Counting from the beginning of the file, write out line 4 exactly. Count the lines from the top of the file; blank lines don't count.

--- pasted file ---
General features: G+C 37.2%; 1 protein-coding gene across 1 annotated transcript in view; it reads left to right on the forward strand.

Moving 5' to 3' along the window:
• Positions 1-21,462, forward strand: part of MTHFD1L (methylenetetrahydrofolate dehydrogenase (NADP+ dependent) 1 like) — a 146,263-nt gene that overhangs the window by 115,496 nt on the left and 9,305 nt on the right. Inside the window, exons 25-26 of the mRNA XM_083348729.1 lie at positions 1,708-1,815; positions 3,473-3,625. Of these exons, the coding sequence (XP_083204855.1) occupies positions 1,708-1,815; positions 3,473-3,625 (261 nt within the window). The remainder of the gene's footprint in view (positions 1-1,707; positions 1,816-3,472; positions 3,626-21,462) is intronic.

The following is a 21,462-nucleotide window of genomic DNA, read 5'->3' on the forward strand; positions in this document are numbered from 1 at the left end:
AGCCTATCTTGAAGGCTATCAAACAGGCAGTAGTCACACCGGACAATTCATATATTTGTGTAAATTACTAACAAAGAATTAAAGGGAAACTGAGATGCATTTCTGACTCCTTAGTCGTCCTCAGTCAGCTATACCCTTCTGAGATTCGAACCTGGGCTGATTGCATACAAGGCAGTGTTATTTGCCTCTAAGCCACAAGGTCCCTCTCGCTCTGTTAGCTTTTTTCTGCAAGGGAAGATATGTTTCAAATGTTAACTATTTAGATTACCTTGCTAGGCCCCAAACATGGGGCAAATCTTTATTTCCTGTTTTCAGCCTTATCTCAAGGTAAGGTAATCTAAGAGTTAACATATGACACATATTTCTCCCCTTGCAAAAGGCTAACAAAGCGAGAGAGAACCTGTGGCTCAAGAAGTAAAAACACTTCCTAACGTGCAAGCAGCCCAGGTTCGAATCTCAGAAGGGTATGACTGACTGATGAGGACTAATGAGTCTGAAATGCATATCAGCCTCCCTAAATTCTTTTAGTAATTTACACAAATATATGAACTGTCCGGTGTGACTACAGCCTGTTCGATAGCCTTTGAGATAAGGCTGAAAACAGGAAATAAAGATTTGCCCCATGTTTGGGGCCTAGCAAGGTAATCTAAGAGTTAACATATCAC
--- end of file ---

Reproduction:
The following is a 21,462-nucleotide window of genomic DNA, read 5'->3' on the forward strand; positions in this document are numbered from 1 at the left end: